Are you secretly terrified of all that unstructured time with your atypical kids?
How do you want to feel this summer?
Are you looking forward to it?
Are you excited or scared by the prospect of unstructured time with your atypical kids?
Have you got calming skills to get you through it?
“Is your intention to connect or to correct? Parents who can define their intention can help meet children’s vital needs, including stability, security, safety, and guidance. What is your purpose? To correct and manage your children or to connect with and enjoy them?”
-Sura Hart and Victoria Kindle Hodson, Respectful Parents, Respectful Kids
Make joyful memories with just a little preparation.
Many parents are overwhelmed at the thought of planning activities this summer. Aside from the residue of stress from last summer, when we were literally just hoping that all our loved ones would survive, there’s the usual worry of what to do. There may also be an added (self-imposed) pressure to ensure this summer is wonderful to make up for the last year.
Do your fantasies get waylaid by the reality of parenting your atypical kids? For example, you love the beach but your kid’s sensory processing disorder makes sand practically torture?
Do you have lots of ideas, but give up when your kids shoot all of them down? Or do you force them to do activities you choose and regret it later?
Do you start off planning to work on key skills with your kids, but tend to give up under the overwhelm of it all? You end up hoping to just keep them from fighting or being on screens all the time.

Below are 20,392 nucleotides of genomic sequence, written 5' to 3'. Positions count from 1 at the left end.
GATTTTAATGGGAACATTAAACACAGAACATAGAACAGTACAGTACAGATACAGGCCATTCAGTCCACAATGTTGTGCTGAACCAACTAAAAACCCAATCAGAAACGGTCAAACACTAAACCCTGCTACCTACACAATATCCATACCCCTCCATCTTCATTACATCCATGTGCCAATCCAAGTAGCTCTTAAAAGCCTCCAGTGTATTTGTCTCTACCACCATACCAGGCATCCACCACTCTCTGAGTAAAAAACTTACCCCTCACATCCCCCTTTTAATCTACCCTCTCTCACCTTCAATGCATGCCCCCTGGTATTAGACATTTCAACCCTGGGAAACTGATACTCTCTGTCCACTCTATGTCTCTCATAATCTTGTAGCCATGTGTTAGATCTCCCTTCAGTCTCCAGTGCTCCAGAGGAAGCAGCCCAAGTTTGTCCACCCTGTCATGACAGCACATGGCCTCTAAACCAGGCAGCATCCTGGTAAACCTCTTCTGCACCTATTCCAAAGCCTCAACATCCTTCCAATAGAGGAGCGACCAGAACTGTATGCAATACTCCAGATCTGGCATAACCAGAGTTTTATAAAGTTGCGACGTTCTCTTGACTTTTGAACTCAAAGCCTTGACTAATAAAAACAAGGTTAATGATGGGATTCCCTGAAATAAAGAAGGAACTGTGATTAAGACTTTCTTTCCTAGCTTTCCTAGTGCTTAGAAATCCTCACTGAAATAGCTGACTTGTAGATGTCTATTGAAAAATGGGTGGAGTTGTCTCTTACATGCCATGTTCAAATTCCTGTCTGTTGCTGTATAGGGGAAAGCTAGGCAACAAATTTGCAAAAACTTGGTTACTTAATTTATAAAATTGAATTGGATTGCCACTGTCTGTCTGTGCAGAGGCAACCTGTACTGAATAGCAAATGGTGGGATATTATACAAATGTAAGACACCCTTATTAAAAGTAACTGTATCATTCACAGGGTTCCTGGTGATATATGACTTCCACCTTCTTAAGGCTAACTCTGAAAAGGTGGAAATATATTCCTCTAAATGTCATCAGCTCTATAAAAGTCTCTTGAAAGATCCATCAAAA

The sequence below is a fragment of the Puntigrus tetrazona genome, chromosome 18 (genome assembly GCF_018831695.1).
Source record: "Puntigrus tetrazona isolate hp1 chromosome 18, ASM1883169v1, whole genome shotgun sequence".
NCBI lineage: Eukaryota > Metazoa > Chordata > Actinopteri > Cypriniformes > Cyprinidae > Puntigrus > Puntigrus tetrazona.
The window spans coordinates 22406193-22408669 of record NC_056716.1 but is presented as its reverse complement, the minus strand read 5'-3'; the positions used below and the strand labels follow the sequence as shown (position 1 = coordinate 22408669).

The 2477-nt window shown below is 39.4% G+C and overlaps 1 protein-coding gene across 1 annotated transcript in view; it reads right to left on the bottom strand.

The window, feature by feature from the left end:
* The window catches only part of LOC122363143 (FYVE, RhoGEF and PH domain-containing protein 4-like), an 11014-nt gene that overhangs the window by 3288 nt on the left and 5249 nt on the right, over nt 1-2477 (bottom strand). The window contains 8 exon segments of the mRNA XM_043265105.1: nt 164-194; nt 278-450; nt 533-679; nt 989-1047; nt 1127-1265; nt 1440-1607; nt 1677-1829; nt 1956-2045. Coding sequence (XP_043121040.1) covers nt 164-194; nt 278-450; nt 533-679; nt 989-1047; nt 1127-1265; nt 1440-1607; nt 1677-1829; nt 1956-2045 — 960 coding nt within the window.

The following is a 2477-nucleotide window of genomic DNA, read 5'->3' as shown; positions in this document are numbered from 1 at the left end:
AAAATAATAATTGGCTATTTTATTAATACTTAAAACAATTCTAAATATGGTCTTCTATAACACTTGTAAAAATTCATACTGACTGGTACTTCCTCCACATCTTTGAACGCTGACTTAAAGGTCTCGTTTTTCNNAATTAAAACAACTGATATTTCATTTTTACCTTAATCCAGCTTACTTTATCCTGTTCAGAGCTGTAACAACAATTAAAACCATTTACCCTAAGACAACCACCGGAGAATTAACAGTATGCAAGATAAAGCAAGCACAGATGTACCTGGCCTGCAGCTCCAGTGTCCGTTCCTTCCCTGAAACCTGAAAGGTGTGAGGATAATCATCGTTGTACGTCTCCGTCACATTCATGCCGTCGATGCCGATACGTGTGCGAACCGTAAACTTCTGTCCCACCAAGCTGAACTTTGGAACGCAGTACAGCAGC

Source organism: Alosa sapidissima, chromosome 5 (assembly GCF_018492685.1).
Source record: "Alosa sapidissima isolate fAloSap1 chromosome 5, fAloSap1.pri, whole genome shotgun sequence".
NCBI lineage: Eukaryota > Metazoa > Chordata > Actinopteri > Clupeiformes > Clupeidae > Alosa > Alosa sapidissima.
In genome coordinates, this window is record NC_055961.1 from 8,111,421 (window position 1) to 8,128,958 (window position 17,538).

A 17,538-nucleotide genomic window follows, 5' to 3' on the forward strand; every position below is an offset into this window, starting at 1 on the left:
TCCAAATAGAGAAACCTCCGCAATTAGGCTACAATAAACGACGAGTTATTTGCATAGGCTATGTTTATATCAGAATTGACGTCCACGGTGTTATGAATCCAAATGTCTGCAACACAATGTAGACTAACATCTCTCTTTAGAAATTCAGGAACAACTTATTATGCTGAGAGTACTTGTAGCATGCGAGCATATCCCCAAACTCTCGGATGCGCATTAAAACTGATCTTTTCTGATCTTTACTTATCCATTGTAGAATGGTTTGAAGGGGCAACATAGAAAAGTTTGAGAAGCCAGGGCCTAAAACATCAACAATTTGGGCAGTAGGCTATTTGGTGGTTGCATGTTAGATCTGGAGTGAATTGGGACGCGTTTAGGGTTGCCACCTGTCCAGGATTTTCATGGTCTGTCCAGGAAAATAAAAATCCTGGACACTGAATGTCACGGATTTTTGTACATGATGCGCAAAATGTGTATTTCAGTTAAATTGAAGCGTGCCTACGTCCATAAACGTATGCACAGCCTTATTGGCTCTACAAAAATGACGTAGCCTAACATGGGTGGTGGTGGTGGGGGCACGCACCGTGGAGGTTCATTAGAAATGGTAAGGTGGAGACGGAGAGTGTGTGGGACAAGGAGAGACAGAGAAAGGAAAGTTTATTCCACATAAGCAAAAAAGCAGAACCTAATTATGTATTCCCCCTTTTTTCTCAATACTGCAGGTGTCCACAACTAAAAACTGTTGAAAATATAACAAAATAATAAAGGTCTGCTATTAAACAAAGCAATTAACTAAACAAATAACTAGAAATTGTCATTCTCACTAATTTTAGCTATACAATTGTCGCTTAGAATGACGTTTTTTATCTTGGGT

Yeah, me too.
What if you had a plan that fulfilled everyone’s needs, including your own? In order to show up as your best self for your family, prioritize your own feelings and needs at least as much as everyone else’s.
Imagine a summer filled with joy and fulfillment, not just for your atypical kid but for your whole family, including YOU!
What would you name it?
Our summer of_____?
How would you feel? Would it be memorable?
Create a simple summer family mission statement. When we’re parenting atypical kids, it helps to get buy-in, have a loose plan, communicate visually, and have a toolkit of practices to help you stay calm.
It is harder to feel calm and enthusiastic when we are isolated. What if you could connect with other parents who understand?
In this article, you can expect to:
- Practice calming skills you can take with you anywhere.
- Learn a simple process to create a summer family mission statement
- Co-create realistic plans and goals as a family.
- Prioritize everyone’s feelings and needs, including your own.
Your family can do this!
If you want more guidance, and to connect with other parents, join the Survive or Thrive Summer workshop. In addition to what’s above, you will:
- Bring home tools and templates to use with your family for a more joyful, purposeful, and mindful summer!
- Troubleshoot and role-play the process, with active listening.
- Connect with a community of parents who get it.
How to Create a Summer Family Mission Statement:
Schedule a family meeting during a low-stress time when everyone is already together. Dessert? Sunday morning after pancakes? Make sure everyone knows that their input is needed. You can set a timer if they are resistant or wondering how long it will take. In that time, get down as much raw data as you can. Then, call another meeting to complete the process. This is not a one-shot deal. You can revise as much as you like, and everyone should have the power to call a family meeting to discuss the plan.
You can start with a breathing pattern to cool off and calm down together: